Where Assassin's Creed Chronicles Should Go After Its Trilogy

Where Assassin's Creed Chronicles Should Go After Its Trilogy

Let's delve into the history of some other Assassins in the all-new Chronicles spinoff trilogy.

Assassin's Creed is growing again. Last year, prior to the launch and subsequent public drubbing of Assassin's Creed Unity, Ubisoft announced Assassin's Creed Chronicles: China. The game was originally intended as an add-on for Unity, meaning you couldn't even buy it separately, but plans change. Chronicles: China was billed as a 2.5D side-scroller expanding on the exploits of assassin Shao Jun from the Assassin's Creed Embers short film. Until now, it lacked a concrete release date, but we've finally made some progress.

Assassin's Creed Chronicles is now a trilogy that kicks off with the release of the China episode on April 21, 2015. Everything remains the same for this first episode: it still stars Shao Jun, it's still a 2D game inspired by Chinese art. The difference is the next two episodes tell the tale of other assassins: Arbaaz Mir and Nikolai Orelov. Savvy fans will recognize both names from the expanded content. Arbaaz Mir was the protagonist of the Assassin's Creed Brahman graphic novel by Cameron Stewart, Karl Kerschl, Brenden Fletcher, taking place in India in 1814. Nikolai Orelov was the lead of the twin graphic novels Assassin's Creed: The Fall and Assassin's Creed: the Chain, also by Stewart and Kerschl. Orelov was active in Russia from the late 1800s until 1917.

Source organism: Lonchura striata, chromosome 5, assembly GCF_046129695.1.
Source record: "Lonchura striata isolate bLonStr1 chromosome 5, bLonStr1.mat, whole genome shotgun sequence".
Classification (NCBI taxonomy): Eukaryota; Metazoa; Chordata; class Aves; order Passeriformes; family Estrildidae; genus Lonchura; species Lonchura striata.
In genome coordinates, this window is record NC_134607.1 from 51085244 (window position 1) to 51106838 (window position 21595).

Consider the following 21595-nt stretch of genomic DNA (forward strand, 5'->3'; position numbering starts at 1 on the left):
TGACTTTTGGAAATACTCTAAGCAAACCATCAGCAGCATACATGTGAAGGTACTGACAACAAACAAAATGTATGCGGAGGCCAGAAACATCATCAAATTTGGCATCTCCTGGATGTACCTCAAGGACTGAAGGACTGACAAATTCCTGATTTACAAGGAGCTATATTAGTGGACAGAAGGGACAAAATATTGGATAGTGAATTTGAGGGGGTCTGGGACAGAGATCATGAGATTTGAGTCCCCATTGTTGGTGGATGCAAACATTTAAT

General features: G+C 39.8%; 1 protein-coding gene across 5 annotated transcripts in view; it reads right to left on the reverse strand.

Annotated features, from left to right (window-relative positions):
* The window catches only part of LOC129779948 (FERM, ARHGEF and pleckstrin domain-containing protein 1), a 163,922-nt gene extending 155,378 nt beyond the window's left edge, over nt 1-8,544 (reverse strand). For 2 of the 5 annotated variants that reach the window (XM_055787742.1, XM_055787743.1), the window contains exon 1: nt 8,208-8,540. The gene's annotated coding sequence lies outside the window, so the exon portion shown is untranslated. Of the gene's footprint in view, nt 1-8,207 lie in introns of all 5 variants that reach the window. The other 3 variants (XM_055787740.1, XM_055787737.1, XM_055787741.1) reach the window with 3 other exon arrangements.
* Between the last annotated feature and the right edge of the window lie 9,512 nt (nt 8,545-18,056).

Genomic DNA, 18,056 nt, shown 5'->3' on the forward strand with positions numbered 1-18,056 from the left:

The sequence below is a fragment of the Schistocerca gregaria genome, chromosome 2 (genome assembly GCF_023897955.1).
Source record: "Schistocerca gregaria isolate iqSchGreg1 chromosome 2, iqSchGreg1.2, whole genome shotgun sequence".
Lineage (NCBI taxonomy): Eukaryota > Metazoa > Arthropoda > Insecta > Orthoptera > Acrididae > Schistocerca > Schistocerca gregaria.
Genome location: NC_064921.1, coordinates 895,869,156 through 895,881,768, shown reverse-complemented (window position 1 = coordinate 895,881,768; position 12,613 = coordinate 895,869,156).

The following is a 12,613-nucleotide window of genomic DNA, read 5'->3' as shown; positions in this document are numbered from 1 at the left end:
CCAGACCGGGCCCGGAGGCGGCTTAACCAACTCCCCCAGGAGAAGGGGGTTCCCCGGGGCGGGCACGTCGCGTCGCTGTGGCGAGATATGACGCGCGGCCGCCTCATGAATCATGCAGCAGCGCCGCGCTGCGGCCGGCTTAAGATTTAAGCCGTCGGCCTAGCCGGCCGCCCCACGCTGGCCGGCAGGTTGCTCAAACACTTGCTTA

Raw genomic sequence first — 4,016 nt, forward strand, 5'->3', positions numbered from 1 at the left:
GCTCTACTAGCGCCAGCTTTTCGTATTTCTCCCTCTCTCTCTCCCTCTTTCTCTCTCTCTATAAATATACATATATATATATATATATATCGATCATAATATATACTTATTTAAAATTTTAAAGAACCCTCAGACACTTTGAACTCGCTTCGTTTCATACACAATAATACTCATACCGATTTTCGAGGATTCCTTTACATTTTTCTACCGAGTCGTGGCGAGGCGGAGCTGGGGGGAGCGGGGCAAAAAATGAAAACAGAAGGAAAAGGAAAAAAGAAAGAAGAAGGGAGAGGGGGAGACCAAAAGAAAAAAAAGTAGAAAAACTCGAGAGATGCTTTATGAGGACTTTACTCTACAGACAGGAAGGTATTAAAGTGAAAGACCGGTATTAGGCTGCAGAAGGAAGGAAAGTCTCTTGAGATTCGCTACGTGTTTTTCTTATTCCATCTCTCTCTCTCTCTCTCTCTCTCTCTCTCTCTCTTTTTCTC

The new Chronicles trilogy allows Ubisoft the chance to focus on the stories of these characters, who have largely been missed by those who don't pick up the expanded Assassin's Creed content. Each chapter stands alone, but there are narrative hooks tying all three games together if you choose to play them in that manner.

The Chronicles games look to be heavily-inspired by Klei Entertainment's Mark of the Ninja, working with vision cones, extensive cover, and stealth kills to proceed through each level. (I was not able to play the hands-on demo, but you can check out Eurogamer's preview for more information.) Basic side-scrolling stealth is probably a good place to start, but I'm more excited about the story possibilities if the Chronicles series is allowed to continue on.

I've always said, the real strength of the Assassin's Creed franchise is the ability to explore different themes and eras through its unique framing. I'm happy to see more of Shao Jun, Arbaaz, and Nikolai, but where else could Chronicles take us? Here's a few ideas of interesting historical eras for the series.

Japan, 1573-1603: Sengoku Era, Unification Period